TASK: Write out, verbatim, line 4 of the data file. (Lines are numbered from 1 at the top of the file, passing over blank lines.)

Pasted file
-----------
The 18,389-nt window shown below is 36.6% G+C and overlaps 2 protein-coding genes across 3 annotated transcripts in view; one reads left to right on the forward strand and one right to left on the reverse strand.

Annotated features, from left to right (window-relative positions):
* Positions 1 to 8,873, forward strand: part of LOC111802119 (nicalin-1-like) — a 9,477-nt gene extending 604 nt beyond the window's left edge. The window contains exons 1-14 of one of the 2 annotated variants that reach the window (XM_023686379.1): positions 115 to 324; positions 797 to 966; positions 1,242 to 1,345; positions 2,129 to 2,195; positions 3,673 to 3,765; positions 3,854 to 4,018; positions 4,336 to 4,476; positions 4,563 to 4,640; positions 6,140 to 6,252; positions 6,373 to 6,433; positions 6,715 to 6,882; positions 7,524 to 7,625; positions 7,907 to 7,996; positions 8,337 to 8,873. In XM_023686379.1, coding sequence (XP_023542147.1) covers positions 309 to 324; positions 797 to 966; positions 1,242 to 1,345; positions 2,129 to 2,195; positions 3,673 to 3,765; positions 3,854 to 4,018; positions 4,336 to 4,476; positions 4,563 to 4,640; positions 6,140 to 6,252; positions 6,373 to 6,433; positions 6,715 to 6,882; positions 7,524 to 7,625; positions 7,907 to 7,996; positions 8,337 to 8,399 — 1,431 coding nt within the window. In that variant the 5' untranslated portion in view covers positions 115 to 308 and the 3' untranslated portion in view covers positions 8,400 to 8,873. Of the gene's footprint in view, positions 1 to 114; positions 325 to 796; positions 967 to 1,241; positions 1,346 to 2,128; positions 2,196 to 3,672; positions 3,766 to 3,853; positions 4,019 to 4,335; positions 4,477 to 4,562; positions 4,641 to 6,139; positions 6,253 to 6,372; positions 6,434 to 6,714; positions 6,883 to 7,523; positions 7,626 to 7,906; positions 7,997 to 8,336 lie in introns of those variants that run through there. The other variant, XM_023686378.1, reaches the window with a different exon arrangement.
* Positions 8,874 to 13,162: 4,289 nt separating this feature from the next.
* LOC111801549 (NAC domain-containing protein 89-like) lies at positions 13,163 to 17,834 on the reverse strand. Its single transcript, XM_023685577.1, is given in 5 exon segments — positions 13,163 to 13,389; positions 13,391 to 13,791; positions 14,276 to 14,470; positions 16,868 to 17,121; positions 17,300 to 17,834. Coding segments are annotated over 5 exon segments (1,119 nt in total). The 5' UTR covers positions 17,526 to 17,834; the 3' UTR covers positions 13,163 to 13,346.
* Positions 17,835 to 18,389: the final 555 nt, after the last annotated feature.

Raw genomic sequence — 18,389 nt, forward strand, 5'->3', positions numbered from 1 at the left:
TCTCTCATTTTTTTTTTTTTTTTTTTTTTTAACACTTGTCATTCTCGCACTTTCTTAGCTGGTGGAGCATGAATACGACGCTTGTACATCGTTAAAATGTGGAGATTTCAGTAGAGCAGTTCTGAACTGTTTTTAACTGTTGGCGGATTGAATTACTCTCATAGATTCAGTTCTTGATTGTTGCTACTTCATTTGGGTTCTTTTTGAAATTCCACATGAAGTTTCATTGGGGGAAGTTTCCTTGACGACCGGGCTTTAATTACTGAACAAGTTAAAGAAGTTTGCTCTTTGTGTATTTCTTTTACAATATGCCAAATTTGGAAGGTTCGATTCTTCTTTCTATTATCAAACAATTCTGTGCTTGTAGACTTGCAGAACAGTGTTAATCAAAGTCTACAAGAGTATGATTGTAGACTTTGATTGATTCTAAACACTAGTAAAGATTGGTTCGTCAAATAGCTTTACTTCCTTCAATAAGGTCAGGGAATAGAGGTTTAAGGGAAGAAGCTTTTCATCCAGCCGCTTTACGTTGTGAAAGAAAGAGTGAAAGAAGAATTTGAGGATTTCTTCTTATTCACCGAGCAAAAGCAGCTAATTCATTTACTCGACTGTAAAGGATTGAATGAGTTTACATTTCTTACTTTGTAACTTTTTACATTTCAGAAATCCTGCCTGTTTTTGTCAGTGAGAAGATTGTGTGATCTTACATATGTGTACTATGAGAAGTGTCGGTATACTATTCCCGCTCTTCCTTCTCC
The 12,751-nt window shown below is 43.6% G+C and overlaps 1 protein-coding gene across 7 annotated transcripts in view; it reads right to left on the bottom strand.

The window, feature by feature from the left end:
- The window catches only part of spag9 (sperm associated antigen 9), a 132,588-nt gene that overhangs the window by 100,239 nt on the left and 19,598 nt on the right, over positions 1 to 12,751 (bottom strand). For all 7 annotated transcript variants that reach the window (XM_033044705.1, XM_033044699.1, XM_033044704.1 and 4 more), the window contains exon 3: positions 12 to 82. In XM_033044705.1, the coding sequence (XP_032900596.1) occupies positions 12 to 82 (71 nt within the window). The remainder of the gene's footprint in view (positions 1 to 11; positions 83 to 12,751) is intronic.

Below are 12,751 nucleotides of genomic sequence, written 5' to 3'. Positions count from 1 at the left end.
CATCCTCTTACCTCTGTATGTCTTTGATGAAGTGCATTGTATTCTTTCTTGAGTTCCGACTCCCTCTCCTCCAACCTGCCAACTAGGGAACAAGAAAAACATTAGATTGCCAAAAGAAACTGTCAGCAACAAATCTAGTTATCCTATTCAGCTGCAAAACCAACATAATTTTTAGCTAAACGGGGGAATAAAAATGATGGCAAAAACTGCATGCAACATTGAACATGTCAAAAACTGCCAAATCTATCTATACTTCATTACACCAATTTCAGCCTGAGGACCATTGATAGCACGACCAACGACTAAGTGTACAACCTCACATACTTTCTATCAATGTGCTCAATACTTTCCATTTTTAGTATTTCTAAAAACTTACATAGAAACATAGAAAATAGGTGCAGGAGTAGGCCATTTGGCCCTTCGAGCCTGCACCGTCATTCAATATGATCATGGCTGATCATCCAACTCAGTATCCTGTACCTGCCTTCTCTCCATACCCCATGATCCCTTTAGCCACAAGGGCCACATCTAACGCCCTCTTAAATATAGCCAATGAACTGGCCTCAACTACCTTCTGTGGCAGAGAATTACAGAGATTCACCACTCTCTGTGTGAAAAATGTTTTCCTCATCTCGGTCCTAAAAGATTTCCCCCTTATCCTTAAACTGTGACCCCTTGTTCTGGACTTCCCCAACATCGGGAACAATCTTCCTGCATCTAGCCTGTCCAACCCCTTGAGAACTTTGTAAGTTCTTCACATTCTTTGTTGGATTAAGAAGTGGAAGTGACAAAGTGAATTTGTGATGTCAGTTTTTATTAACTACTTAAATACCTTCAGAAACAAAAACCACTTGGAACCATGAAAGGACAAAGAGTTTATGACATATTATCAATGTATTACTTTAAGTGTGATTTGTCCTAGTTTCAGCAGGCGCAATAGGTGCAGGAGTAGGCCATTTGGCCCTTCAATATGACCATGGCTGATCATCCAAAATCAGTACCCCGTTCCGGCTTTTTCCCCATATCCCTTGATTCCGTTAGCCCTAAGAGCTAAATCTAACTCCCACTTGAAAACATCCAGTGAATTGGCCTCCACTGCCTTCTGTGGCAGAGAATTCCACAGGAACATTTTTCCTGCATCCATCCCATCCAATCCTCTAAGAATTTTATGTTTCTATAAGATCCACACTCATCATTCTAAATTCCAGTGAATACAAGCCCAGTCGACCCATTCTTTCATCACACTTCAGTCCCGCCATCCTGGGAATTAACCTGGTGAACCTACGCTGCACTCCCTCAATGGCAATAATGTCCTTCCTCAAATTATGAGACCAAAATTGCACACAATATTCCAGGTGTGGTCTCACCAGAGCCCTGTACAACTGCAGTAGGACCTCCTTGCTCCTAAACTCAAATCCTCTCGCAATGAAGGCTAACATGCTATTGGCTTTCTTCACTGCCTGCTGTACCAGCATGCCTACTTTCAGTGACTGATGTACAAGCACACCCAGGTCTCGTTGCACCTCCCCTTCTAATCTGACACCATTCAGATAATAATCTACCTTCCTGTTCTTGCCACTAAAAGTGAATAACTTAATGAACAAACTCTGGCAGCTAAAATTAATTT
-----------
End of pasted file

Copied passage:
* Positions 8,874 to 13,162: 4,289 nt separating this feature from the next.